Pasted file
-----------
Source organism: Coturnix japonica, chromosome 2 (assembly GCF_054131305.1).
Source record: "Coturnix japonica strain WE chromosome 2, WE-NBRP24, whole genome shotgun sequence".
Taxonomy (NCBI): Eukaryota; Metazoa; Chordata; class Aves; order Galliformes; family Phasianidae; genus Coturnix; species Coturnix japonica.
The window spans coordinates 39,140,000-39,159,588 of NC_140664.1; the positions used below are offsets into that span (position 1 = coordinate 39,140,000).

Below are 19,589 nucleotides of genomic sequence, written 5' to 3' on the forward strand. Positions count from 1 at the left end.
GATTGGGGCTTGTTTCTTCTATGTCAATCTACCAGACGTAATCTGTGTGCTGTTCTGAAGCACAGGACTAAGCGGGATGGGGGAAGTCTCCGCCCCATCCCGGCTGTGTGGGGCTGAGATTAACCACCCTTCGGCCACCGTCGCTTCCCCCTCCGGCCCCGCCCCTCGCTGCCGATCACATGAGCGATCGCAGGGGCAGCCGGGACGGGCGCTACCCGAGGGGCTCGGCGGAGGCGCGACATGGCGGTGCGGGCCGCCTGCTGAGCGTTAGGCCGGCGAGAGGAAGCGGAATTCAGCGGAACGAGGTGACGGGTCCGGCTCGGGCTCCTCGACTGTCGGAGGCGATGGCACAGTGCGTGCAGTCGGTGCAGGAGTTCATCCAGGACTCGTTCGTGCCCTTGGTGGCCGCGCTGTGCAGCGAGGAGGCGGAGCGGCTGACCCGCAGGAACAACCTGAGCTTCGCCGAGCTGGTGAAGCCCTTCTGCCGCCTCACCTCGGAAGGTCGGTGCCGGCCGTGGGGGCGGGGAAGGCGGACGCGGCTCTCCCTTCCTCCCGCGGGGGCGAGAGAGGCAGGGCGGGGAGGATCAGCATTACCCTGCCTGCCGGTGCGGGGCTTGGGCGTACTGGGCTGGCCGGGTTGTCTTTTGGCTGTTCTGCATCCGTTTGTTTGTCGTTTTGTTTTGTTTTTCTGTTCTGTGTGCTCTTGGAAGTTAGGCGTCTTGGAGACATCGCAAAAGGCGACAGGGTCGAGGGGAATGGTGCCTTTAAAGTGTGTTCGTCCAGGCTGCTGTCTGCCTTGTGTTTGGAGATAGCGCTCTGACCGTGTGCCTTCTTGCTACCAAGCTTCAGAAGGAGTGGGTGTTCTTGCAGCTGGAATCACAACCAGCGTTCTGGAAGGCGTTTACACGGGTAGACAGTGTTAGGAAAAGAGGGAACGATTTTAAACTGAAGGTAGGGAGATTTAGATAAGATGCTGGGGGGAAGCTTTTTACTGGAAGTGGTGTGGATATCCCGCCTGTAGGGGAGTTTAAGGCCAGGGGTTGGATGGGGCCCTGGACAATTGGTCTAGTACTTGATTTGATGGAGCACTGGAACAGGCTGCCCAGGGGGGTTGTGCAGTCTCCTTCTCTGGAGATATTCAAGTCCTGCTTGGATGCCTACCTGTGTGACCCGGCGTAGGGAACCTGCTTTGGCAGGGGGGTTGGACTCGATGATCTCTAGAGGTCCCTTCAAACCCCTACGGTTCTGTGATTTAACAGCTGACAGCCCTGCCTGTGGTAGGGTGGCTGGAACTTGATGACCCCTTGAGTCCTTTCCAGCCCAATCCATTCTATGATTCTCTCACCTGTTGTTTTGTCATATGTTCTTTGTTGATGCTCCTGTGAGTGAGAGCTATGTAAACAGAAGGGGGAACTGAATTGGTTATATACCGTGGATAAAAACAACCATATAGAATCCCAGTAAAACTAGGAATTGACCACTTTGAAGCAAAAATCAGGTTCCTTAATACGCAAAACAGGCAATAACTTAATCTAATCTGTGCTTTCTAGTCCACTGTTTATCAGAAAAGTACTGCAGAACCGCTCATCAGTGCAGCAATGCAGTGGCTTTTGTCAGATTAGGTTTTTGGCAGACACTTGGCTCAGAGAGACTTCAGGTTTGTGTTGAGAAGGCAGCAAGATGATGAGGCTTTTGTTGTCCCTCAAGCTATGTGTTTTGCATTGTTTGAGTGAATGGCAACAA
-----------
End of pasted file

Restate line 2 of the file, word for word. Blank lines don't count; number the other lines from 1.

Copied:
Source record: "Coturnix japonica strain WE chromosome 2, WE-NBRP24, whole genome shotgun sequence".